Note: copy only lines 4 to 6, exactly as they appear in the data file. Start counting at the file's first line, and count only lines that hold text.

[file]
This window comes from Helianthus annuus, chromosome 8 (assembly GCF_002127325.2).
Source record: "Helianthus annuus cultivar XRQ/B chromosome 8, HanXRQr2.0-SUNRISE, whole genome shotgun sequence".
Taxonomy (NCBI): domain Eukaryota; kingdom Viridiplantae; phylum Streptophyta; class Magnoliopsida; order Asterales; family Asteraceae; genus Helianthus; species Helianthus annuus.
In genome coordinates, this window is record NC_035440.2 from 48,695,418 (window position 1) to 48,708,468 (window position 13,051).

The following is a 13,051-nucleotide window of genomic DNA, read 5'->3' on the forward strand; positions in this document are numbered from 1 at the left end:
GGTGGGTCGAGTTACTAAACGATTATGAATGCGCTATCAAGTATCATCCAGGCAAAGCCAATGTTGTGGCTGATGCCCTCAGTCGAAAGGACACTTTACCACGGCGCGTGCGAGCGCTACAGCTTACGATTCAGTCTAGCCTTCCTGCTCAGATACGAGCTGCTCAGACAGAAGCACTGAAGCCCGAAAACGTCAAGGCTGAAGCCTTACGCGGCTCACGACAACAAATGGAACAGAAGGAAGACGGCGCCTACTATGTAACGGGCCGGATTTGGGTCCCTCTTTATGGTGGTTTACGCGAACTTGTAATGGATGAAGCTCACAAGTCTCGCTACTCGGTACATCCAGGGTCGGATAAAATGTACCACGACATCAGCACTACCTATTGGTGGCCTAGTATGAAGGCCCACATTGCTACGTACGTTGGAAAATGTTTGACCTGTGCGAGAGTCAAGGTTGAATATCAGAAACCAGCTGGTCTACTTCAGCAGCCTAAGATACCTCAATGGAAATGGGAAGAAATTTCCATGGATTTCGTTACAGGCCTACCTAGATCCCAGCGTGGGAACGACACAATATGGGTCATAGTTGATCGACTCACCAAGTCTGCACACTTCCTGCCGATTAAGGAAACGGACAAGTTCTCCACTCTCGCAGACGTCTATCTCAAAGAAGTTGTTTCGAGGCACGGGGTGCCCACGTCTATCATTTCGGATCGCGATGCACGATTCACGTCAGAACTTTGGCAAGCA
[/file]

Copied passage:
In genome coordinates, this window is record NC_035440.2 from 48,695,418 (window position 1) to 48,708,468 (window position 13,051).

The following is a 13,051-nucleotide window of genomic DNA, read 5'->3' on the forward strand; positions in this document are numbered from 1 at the left end:
GGTGGGTCGAGTTACTAAACGATTATGAATGCGCTATCAAGTATCATCCAGGCAAAGCCAATGTTGTGGCTGATGCCCTCAGTCGAAAGGACACTTTACCACGGCGCGTGCGAGCGCTACAGCTTACGATTCAGTCTAGCCTTCCTGCTCAGATACGAGCTGCTCAGACAGAAGCACTGAAGCCCGAAAACGTCAAGGCTGAAGCCTTACGCGGCTCACGACAACAAATGGAACAGAAGGAAGACGGCGCCTACTATGTAACGGGCCGGATTTGGGTCCCTCTTTATGGTGGTTTACGCGAACTTGTAATGGATGAAGCTCACAAGTCTCGCTACTCGGTACATCCAGGGTCGGATAAAATGTACCACGACATCAGCACTACCTATTGGTGGCCTAGTATGAAGGCCCACATTGCTACGTACGTTGGAAAATGTTTGACCTGTGCGAGAGTCAAGGTTGAATATCAGAAACCAGCTGGTCTACTTCAGCAGCCTAAGATACCTCAATGGAAATGGGAAGAAATTTCCATGGATTTCGTTACAGGCCTACCTAGATCCCAGCGTGGGAACGACACAATATGGGTCATAGTTGATCGACTCACCAAGTCTGCACACTTCCTGCCGATTAAGGAAACGGACAAGTTCTCCACTCTCGCAGACGTCTATCTCAAAGAAGTTGTTTCGAGGCACGGGGTGCCCACGTCTATCATTTCGGATCGCGATGCACGATTCACGTCAGAACTTTGGCAAGCA